JS: How did you decide who would be in the class?
CV: Initially the administrators wanted to choose the girls they saw as having the most issues. I pushed against that. I feel that we benefit the most with diversity, when we can all learn from one another. Young people don’t all struggle in the same ways, so we often see the ones who are loud, not in class, and making a big noise. But the children who are yelling still have their voices. There’s something inherently healthy about openly resisting a system that’s not built for you. Sometimes it’s the quiet ones, who might even be making straight A’s, who are struggling in different ways or directing their hatred inward. We miss them when we only focus on the loud ones.
So I reached out to teachers and asked them to recommend Black girls who they thought might benefit from community, who might need support to develop as leaders or to come into their voices, those who might be able to help guide others, who might benefit from added support and be open to receiving it. I wanted to create a core group in the midrange of students who might get passed over.
JS: How was the class defined?
CV: It was originally listed it as advisory.
But that looks like nothing on a high school transcript when students apply to college. We listed it as women’s studies so they could get social studies credit.
I took a holistic approach because that’s who I am, and I think that’s what women need, especially in that age group. It wasn’t text-heavy. I wanted to give them exposure to different concepts and theories, but that was a small percentage of what we ended up doing. It was more of a support group. I focused on being present for whatever need was showing up in that moment.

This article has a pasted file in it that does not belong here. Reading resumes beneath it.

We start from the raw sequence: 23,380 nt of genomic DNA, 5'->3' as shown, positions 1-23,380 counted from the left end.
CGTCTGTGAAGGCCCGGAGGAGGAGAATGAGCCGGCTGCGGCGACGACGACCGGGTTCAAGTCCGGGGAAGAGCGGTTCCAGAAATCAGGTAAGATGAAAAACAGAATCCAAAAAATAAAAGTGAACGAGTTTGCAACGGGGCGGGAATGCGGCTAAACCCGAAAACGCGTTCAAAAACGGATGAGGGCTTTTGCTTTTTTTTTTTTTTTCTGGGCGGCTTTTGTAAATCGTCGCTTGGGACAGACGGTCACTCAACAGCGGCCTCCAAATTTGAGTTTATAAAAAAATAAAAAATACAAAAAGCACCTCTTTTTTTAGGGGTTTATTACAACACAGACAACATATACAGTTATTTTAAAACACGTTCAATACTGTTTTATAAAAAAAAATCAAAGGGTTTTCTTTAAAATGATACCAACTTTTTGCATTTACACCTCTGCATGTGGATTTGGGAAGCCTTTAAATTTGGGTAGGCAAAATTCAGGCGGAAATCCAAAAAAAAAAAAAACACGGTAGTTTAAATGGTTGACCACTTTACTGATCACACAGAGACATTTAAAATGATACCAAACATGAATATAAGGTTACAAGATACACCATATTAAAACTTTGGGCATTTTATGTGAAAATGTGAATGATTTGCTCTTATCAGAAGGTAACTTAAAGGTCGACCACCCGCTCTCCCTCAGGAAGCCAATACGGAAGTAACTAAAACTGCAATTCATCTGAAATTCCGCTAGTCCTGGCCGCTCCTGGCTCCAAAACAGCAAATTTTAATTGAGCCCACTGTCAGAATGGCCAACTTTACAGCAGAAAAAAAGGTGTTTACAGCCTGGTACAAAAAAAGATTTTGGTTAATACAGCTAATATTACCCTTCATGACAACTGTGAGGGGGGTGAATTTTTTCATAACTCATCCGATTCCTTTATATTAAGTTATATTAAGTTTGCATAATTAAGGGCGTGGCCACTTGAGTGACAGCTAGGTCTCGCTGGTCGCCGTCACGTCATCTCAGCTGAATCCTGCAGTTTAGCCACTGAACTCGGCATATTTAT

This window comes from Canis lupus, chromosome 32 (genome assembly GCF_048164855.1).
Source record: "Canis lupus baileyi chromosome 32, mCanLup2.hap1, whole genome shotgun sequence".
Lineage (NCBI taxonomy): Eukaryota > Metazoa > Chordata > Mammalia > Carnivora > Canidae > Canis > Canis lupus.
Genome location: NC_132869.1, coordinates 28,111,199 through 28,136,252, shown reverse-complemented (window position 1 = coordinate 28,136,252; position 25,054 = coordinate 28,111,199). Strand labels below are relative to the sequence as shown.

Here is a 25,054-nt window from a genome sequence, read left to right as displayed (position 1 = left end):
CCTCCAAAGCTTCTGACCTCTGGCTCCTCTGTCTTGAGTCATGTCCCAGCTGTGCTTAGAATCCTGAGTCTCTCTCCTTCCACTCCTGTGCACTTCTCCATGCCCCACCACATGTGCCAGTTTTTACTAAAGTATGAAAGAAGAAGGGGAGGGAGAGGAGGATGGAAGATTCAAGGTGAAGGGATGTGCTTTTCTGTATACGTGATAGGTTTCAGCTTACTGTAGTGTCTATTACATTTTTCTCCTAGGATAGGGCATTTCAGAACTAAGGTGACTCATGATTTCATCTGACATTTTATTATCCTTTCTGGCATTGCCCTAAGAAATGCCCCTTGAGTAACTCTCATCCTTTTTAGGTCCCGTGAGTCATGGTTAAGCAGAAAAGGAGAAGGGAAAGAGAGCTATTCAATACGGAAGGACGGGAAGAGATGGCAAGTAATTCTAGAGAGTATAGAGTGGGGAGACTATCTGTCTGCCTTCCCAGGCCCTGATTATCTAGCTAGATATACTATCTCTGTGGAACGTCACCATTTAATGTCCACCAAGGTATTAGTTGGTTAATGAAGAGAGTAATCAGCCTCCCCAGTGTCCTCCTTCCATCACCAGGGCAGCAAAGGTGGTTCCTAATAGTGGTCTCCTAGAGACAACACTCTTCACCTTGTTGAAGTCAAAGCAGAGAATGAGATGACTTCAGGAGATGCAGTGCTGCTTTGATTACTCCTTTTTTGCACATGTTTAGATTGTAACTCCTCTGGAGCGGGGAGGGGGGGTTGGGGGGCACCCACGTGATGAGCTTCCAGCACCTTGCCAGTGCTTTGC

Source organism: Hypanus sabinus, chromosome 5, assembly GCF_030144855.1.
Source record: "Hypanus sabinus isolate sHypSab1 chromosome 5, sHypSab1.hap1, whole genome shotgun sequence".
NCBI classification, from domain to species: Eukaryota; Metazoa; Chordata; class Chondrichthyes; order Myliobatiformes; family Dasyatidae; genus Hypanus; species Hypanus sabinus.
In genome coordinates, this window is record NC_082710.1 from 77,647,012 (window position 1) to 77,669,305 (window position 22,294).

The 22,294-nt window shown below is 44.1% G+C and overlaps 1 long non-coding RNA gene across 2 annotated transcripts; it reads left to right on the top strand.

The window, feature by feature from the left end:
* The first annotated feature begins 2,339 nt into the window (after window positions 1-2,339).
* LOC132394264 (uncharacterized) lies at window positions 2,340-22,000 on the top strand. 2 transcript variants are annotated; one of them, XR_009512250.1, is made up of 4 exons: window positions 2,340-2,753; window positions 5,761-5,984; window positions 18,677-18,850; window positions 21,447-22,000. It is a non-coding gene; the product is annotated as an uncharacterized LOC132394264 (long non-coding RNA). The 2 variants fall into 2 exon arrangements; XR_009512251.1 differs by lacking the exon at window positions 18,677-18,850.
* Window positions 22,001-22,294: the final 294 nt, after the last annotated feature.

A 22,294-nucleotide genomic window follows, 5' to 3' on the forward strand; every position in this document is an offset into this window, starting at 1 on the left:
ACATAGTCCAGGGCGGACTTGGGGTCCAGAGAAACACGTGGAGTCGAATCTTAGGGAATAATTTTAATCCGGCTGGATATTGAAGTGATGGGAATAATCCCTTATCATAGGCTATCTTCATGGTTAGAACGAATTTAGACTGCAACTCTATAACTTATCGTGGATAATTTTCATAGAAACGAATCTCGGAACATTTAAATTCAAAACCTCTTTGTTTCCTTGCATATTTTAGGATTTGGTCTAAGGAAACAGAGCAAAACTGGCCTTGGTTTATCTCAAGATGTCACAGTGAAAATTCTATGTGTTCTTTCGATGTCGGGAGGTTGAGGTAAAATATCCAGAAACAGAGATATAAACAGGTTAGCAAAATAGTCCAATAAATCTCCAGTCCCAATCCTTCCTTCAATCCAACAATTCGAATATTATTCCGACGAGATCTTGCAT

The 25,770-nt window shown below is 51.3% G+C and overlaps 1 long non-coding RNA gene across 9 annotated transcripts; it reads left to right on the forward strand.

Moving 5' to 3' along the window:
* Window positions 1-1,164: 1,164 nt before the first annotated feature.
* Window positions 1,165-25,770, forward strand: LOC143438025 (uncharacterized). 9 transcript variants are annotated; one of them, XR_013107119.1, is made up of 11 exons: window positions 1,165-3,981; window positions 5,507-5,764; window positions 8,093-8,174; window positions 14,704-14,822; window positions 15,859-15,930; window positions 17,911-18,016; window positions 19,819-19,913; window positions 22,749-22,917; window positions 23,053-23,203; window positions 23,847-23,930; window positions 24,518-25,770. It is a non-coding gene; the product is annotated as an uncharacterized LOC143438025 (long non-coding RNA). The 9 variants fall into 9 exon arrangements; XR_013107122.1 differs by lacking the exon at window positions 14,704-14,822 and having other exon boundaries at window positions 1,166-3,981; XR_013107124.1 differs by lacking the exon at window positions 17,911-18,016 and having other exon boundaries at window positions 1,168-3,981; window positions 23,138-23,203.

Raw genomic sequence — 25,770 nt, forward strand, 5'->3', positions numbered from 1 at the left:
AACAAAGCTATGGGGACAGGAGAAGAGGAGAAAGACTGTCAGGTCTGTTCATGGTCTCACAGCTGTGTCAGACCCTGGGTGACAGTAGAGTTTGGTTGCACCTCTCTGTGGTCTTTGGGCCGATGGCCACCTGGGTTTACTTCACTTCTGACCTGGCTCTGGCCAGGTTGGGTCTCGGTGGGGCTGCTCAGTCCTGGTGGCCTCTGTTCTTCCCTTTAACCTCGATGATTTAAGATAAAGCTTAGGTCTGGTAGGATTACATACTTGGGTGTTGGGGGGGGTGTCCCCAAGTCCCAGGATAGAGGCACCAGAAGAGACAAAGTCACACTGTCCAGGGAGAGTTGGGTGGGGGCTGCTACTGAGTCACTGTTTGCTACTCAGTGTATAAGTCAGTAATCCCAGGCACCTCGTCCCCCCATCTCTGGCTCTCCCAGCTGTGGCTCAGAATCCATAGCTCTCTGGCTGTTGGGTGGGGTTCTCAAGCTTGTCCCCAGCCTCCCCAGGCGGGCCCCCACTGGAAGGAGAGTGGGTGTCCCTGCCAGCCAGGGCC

JS: How did you get started?
CV: The young women in the group were under such constant trauma and triggering of past traumas—in school and in the rest of their lives—that creating a safe space to talk and help each other was a huge challenge.
To build community, instead of having rules, we had a code. We called it the Sisters’ Code. I created it before school started. If I were to teach this class again, I would have that be one of our first projects—to co-create our code—but I was trying to establish some foundations. We discussed it, memorized it, performed it as a class, and revisited it throughout the year. We had T-shirts made.
The girls’ initial reactions were mixed. They felt happy to have that space, but then they often tested and challenged it. We know that happens in the classroom, but this was a little different. I felt there was deep fear or uncertainty about what it meant to have a space that was only young Black women. That wasn’t something they had been in, not intentionally so—amongst their friends maybe, but not like this class, which was just for them.
In the beginning, it was hard for them to sit with that and figure out what it meant. It brought up a lot of their internalized self-hatred, their internalized sense of not being worthy. They weren’t sure why it mattered for them to develop their own race and gender consciousness.
So some of them would come to my class late, or come in and be silly. There was a lot of passive resistance. Much of the initial work was helping them uncover for themselves: Why do we need to do this work? Why do I need it? What do I think? I had them talk and talk and talk. I brought in media, readings, and poems—anything I could think of to prompt them to do their own discovery around what it means to be a young Black woman.
JS: And what did they say?
CV: In the beginning, a lot of the girls said “I’m not Black.” They didn’t like the term. That was hard for me. I had to hold back because I feel very strongly about Black liberation. But they had experienced it as a label of harm. So they’d say, “I’m not Black, I’m brown.”